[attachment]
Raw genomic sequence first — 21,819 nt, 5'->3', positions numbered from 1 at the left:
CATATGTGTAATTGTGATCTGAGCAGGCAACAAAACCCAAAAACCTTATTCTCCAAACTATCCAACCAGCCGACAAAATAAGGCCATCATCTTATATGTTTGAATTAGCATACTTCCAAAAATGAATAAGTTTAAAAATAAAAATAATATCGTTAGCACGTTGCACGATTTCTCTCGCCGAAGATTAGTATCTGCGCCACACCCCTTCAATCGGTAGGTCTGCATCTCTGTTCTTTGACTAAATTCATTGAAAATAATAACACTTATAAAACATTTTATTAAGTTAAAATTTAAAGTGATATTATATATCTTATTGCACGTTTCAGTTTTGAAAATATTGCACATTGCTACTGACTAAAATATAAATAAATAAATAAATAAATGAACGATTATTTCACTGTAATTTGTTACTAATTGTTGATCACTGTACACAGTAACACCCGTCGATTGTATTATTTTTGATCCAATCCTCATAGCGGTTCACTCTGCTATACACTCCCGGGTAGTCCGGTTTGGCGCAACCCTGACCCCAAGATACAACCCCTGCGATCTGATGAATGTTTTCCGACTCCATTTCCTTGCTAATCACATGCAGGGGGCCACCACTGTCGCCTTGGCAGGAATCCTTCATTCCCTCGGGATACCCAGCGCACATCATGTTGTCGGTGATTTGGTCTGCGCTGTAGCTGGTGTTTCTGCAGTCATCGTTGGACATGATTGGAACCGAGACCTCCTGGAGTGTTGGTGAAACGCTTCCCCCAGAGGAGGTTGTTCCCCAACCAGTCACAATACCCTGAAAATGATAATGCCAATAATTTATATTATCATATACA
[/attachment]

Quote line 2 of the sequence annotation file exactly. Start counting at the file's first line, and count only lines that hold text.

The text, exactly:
CATATGTGTAATTGTGATCTGAGCAGGCAACAAAACCCAAAAACCTTATTCTCCAAACTATCCAACCAGCCGACAAAATAAGGCCATCATCTTATATGTTTGAATTAGCATACTTCCAAAAATGAATAAGTTTAAAAATAAAAATAATATCGTTAGCACGTTGCACGATTTCTCTCGCCGAAGATTAGTATCTGCGCCACACCCCTTCAATCGGTAGGTCTGCATCTCTGTTCTTTGACTAAATTCATTGAAAATAATAACACTTATAAAACATTTTATTAAGTTAAAATTTAAAGTGATATTATATATCTTATTGCACGTTTCAGTTTTGAAAATATTGCACATTGCTACTGACTAAAATATAAATAAATAAATAAATAAATGAACGATTATTTCACTGTAATTTGTTACTAATTGTTGATCACTGTACACAGTAACACCCGTCGATTGTATTATTTTTGATCCAATCCTCATAGCGGTTCACTCTGCTATACACTCCCGGGTAGTCCGGTTTGGCGCAACCCTGACCCCAAGATACAACCCCTGCGATCTGATGAATGTTTTCCGACTCCATTTCCTTGCTAATCACATGCAGGGGGCCACCACTGTCGCCTTGGCAGGAATCCTTCATTCCCTCGGGATACCCAGCGCACATCATGTTGTCGGTGATTTGGTCTGCGCTGTAGCTGGTGTTTCTGCAGTCATCGTTGGACATGATTGGAACCGAGACCTCCTGGAGTGTTGGTGAAACGCTTCCCCCAGAGGAGGTTGTTCCCCAACCAGTCACAATACCCTGAAAATGATAATGCCAATAATTTATATTATCATATACA